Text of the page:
Society has a long history of mistreating disabled people. Still, even though society has progressed with events such as the Special Olympics, individuals' attitudes toward people with handicaps have remained the same: hesitant and fearful. A recent study shows that two-thirds of Brits admit to feeling "uncomfortable" when talking to a disabled person. In fact, the problem seems to be worse than ever before, as millennials are more than twice as likely as older people to feel awkward around disabled people. A British organization is attempting to using humor to change attitudes toward disability, one person at a time.

Scope is a nonprofit British organization aiming to help create equality for disabled people. It recently revealed results from its study on the British public’s attitudes toward disabled people. The study showed that an alarming 66 percent of Brits feel uncomfortable around the disabled. The Daily Mail reports that this discomfort comes from a fear of appearing patronizing or saying the wrong thing.

The survey also revealed that this feeling pushed one-fifth of millennials to completely avoid talking to a disabled person. Although nearly half of the British public claimed to not personally know anyone who is disabled, a third of the group felt that getting to know someone in a wheelchair or an amputee would give them more confidence when meeting the disabled.

Scope’s newest campaign uses comedy to address the not-so-funny issue of respect for the disabled. The campaign’s spokesman, Alex Brooker, is disabled himself and uses a prosthetic leg and arm. Brooker is able to combine comedy with education in his attempt to show people the best way to treat those with disabilities.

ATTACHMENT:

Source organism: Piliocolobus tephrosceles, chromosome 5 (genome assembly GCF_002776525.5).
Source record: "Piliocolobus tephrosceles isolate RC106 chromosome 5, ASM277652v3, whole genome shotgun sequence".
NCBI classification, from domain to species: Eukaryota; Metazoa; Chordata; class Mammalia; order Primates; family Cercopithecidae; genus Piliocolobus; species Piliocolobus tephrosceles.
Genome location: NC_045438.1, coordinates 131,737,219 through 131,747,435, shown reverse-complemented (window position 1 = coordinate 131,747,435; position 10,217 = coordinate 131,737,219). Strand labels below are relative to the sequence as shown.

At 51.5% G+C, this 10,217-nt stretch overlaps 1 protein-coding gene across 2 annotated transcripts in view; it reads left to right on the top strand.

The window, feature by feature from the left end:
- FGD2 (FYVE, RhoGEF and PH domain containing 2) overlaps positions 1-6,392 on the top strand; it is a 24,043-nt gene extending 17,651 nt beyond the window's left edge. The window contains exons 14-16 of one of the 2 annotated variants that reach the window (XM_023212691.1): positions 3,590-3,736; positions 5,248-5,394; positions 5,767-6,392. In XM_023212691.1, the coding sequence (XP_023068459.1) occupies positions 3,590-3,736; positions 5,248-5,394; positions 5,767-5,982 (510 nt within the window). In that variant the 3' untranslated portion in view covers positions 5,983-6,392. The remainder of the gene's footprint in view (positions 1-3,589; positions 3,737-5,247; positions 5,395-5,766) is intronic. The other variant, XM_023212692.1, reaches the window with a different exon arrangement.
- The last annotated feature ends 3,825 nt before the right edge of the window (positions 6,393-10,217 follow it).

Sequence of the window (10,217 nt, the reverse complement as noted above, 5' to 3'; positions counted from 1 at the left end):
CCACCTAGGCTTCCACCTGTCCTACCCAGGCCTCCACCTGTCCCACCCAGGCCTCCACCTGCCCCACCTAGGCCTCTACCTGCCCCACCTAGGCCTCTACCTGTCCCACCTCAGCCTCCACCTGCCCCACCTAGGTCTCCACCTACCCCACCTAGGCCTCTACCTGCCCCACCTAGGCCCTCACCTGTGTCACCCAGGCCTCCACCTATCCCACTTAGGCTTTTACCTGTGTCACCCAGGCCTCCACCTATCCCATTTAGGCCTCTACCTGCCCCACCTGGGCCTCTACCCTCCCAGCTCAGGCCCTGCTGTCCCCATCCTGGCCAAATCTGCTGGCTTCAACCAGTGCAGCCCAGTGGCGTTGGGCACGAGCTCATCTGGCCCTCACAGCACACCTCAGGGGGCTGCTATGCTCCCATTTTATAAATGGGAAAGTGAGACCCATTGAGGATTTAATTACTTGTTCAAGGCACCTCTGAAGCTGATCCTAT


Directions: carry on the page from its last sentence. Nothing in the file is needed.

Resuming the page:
“I don’t think people are awkward because they don’t care or because they’re ignorant—it’s completely the opposite. People can become quite awkward because they do care and they don’t want to make someone feel conscious about themselves.” Brooker explained to Metro UK.

Poor treatment of disabled people is visible throughout human history. In some cultures, such as those in China, disability is viewed as a punishment for either personal or family sins. In the Bible, disability is sometimes portrayed as a curse, resulting from disobedience, unbelief, and ignorance. Before the onset of modern medicine, the disabled were often considered ill. These people were stigmatized and isolated from society.

A better understanding throughout time has led to improved treatment, but individuals' personal opinions remain difficult to shift. What’s so innovative about the Scope campaign is that it doesn’t try and tackle society’s beliefs as a whole, but rather works on a more personal level.

“We’ve launched this campaign to get us all thinking about what we can do to include disabled people more in our lives,” Richard Hawkes, Scope’s CEO explained, the Daily Mail reported. “I don’t see anything wrong with being curious … It’s just about getting past that and feeling confident because a disability is only a part of who someone is, I think.”